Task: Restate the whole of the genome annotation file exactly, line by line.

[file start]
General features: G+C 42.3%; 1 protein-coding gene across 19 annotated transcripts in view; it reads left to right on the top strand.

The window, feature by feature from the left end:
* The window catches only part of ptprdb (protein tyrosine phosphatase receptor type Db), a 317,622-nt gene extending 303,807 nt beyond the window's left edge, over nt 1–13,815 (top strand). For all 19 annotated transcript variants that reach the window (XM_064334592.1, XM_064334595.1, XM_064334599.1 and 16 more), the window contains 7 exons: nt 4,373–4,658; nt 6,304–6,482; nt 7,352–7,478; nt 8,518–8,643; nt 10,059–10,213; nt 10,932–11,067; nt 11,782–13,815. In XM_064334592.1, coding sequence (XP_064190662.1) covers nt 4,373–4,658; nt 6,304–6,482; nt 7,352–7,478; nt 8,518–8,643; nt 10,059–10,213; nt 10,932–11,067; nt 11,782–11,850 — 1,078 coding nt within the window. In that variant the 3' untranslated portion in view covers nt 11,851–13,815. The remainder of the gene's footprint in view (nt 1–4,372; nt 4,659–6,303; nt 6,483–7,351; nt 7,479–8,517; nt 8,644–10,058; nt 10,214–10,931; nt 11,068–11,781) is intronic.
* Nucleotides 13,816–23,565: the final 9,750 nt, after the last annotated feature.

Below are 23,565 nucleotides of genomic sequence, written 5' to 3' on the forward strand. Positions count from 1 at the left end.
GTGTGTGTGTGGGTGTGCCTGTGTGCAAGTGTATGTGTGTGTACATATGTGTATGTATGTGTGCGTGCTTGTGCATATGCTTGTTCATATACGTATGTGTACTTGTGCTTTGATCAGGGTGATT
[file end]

General features: G+C 42.3%; 1 protein-coding gene across 19 annotated transcripts in view; it reads left to right on the top strand.

The window, feature by feature from the left end:
* The window catches only part of ptprdb (protein tyrosine phosphatase receptor type Db), a 317,622-nt gene extending 303,807 nt beyond the window's left edge, over nt 1–13,815 (top strand). For all 19 annotated transcript variants that reach the window (XM_064334592.1, XM_064334595.1, XM_064334599.1 and 16 more), the window contains 7 exons: nt 4,373–4,658; nt 6,304–6,482; nt 7,352–7,478; nt 8,518–8,643; nt 10,059–10,213; nt 10,932–11,067; nt 11,782–13,815. In XM_064334592.1, coding sequence (XP_064190662.1) covers nt 4,373–4,658; nt 6,304–6,482; nt 7,352–7,478; nt 8,518–8,643; nt 10,059–10,213; nt 10,932–11,067; nt 11,782–11,850 — 1,078 coding nt within the window. In that variant the 3' untranslated portion in view covers nt 11,851–13,815. The remainder of the gene's footprint in view (nt 1–4,372; nt 4,659–6,303; nt 6,483–7,351; nt 7,479–8,517; nt 8,644–10,058; nt 10,214–10,931; nt 11,068–11,781) is intronic.
* Nucleotides 13,816–23,565: the final 9,750 nt, after the last annotated feature.

Below are 23,565 nucleotides of genomic sequence, written 5' to 3' on the forward strand. Positions count from 1 at the left end.
GTGTGTGTGTGGGTGTGCCTGTGTGCAAGTGTATGTGTGTGTACATATGTGTATGTATGTGTGCGTGCTTGTGCATATGCTTGTTCATATACGTATGTGTACTTGTGCTTTGATCAGGGTGATT